HOLY LAND USA
HOLY LAND USA TIMELINE
1895 (March 27): John Baptist Greco was born in Waterbury, CT. Shortly after his birth, the Greco family moved to their home country of Italy.
Circa 1908: The Greco family returned to Waterbury. Greco briefly attended seminary after high school. He went on to graduate from Yale School of Law and opened a practice in Waterbury.
1934: Greco formed a chapter of the Catholic Campaigners for Christ and began to preach up and down the east coast.
Early 1950’s: Greco envisioned a roadside theme park devoted to God.
1957: Holy Land USA opened to the public.
1960’s: Holy Land USA began to receive an estimated 40,000 visitors per year.
1984: Holy Land USA closed to the public.
1986 (March 12): Greco died at the age of ninety. Ownership of Holy Land, USA was passed on to the Religious Sisters of Fillipini.
2008 (June 18): A new, fifty-foot cross was erected in the park.
2010: Sixteen year-old Chloe Ottman was found raped and murdered in the unused park.
2013: Waterbury Mayor Neil O’Leary and Fred “Fritz” Blasius purchased the land housing the former Holy Land USA from the Religious Sisters Fillipini and began plans to restore the park.
John Baptist Greco was born on March 27 th , 1895 in Waterbury, Connecticut to Italian immigrants Raffaela and Vincenzo Greco (Gannaway 2008). Possibly due to economic hardship in the late 1890’s, the Greco family returned to Torelli dei Lombardi, Avellino in Southern Italy and remained there until relocating back to Waterbury when John was thirteen. After graduating from high school, Greco briefly attended seminary at Catholic University in Washington, D.C. but left before receiving a diploma due to health reasons. He eventually graduated from Yale School of Law. Greco then opened a practice in Waterbury in 1926, where he continued to work for several decades. He often provided services at low to no cost to fellow Italian immigrants and disadvantaged members of the community (Bremer 2008). A devout Catholic, Greco formed a chapter of Catholic Campaigners for Christ in 1934. Through this group, he frequently visited towns and cities up and down the east coast sharing his Christian faith with passersby. In addition, Greco often sermonized and recited the rosary on a local radio station (Bremer 2008). Through Greco’s life, he and his family were members of the Our Lady of Lourdes, a Catholic church established to serve families of Italian descent in Waterbury.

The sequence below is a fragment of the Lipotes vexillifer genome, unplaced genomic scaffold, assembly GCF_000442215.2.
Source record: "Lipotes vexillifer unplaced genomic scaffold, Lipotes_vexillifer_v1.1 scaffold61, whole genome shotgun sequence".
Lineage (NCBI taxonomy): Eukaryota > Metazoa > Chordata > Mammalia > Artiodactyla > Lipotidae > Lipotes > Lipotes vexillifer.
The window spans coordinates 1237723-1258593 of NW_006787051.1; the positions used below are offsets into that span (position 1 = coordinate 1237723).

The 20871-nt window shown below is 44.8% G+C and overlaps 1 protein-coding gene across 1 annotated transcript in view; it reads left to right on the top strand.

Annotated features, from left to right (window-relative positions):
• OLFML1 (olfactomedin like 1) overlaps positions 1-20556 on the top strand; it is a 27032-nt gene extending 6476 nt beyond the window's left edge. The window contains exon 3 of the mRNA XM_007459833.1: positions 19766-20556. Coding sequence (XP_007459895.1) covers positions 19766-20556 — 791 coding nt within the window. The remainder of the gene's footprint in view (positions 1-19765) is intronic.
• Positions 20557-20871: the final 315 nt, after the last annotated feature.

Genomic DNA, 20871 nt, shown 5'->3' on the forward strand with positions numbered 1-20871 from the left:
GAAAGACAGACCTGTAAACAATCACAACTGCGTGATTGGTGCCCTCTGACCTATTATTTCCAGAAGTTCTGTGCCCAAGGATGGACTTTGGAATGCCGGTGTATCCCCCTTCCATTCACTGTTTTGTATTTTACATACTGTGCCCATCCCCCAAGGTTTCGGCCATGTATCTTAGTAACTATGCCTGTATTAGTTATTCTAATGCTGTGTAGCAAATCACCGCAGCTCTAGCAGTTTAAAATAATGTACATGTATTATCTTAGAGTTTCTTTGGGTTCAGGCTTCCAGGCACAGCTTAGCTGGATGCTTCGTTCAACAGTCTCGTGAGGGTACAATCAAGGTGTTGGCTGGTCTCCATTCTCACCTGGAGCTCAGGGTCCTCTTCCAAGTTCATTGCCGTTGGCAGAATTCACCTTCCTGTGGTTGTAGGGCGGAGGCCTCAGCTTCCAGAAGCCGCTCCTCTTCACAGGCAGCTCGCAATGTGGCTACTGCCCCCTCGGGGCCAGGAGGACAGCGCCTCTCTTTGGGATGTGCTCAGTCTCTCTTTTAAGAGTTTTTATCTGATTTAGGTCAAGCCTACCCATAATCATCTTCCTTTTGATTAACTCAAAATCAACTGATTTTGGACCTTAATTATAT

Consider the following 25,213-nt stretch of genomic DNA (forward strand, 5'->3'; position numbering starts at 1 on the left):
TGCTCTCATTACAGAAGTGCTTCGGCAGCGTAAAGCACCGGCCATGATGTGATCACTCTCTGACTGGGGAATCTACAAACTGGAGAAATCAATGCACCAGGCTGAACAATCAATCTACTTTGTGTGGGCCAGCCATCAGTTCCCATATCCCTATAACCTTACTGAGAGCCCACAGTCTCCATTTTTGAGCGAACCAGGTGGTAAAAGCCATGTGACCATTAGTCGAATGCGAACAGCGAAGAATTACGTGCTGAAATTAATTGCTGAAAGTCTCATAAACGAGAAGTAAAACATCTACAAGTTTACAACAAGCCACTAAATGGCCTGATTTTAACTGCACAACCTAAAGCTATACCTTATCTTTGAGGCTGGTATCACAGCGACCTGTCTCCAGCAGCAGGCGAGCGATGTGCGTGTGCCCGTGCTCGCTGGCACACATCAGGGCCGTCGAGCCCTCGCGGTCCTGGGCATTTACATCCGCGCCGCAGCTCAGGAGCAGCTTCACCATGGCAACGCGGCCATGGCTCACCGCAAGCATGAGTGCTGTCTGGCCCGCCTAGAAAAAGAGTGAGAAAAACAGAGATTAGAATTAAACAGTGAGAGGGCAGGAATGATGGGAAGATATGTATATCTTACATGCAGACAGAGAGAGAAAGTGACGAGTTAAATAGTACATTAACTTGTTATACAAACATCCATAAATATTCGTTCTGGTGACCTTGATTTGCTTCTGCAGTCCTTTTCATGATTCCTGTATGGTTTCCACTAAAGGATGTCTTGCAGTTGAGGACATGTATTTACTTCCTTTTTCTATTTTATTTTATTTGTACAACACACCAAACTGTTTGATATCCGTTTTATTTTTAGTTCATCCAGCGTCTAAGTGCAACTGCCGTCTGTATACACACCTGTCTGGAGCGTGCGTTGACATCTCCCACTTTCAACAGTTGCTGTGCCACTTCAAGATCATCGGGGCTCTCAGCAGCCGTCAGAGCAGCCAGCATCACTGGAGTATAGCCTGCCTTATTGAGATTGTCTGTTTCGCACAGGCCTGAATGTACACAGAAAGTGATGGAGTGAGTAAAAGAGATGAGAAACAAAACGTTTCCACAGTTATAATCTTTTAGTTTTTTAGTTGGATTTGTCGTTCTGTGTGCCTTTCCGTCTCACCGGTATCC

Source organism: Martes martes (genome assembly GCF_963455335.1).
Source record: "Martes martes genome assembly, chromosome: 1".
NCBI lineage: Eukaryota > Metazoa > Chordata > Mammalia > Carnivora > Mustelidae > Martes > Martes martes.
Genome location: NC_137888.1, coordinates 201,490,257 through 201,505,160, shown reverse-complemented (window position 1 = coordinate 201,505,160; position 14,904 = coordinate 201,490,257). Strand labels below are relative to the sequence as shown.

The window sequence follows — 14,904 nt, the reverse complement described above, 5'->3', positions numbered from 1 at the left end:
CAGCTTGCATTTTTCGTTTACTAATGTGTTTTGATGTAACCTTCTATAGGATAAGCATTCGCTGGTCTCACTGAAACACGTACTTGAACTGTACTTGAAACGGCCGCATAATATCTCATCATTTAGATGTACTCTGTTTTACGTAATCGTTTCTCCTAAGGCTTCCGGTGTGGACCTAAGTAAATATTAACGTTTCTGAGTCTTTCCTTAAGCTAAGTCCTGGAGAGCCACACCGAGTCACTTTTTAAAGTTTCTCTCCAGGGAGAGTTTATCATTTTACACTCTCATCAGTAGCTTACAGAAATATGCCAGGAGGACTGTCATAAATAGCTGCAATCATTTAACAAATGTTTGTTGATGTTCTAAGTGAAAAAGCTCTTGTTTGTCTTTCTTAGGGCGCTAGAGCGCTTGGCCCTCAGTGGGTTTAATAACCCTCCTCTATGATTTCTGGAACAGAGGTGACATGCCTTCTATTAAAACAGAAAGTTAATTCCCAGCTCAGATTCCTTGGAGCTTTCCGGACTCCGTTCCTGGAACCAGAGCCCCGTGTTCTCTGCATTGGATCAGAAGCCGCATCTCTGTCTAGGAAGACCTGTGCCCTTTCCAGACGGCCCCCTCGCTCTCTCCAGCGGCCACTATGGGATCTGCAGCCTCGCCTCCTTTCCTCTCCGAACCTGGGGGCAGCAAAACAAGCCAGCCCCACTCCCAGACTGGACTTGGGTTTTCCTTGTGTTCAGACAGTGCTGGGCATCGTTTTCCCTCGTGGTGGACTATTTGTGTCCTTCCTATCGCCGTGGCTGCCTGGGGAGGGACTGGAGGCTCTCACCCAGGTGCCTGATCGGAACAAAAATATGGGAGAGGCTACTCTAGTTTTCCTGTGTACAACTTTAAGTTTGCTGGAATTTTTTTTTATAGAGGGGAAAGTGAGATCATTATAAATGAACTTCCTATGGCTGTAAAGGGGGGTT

In the late 1940’s to early 1950’s, John Greco and friend Anthony Coviello began a movement in the Waterbury area to “put Christ back into Christmas.” During this time, he and Coviello were constructing nativities for the town and neighboring areas. This expression of spirituality was not unusual. As Gannaway (2008:30) notes: “Back home in Italy each village had its own saint to celebrate. In this country Italian-American honored saints by creating statuary, grottos, nativity scenes, and passion plays they displayed at mass, at festivals, and at their homes.” Out of these experiences the idea for the future Holy Land USA occurred to Greco. It is possible that he was specifically inspired to create Holy Land by the Italian sacri monti or “sacred mountains” that were popular in Italy beginning in the sixteenth century, which served as substitute holy sites for pilgrims unable to make a journey to the Holy Land itself (Zielbauer 2001).
Soon after conceiving the Holy Land idea (originally called “Bethlehem Village”), Greco purchased a craggy seventeen-acre plot of land called Pine Hill. With the help of friends, neighbors, and the Catholic Campaigners for Christ lay group, the construction of a large cross meant to stand atop the hill began. The 32-foot “Peace Cross” was erected and dedicated in 1956. Over 1,000 townspeople attended the dedication of the cross, whose green and red lights stood for hope and unity in response to the foreign threat of communism. Both Italian and Irish Catholics took part in assembly of the cross, an uncommon occurrence in 1950’s Waterbury. The Peace Cross signified a town coming together to join both American and Christian principles to promote peace, equality and justice (Gannaway 2008).
After the Peace Cross was dedicated, work began on what would soon become a popular Connecticut attraction. Using mostly donated items such as bathtubs, appliances, and scrap metal, along with cement, clay, and bricks, Greco and hundreds of volunteers worked in the evenings and on weekends to assemble artistic representations of Bible stories. Often reminiscent of the yard shrines built by Italian Americans, these rustic dioramas depicted such scenes as Christ’s birth, the crucifixion, and life in Jerusalem. In planning the scenes, Greco and his partners used maps, the Bible, and photographs in order to create more accurate representations of historic and biblical events. At one point, Greco even visited the Holy Land itself and brought back soil and rocks to add to the park (Gannaway 2008).
On December 11, 1958, Holy Land USA was opened to the public under the name “Bethlehem Village” (Gannaway 2008). It soon became a popular destination for church groups and families. In order to attract a wider audience and appeal to travelers, a gift shop and refreshment stand were opened. Greco also installed a large sign reminiscent of one that sits along the Hollywood Hills reading “Holy Land.” At its height in the 1960’s, Holy Land featured 200 small buildings on its seventeen-acre site and attracted upwards of 40,000 visitors each year (Waterbury Hall of Fame n.d.). Meanwhile, Greco continued to practice law and give tours of the park to visitors. A lifelong bachelor, he spent his spare time devoted to the maintenance of his creation.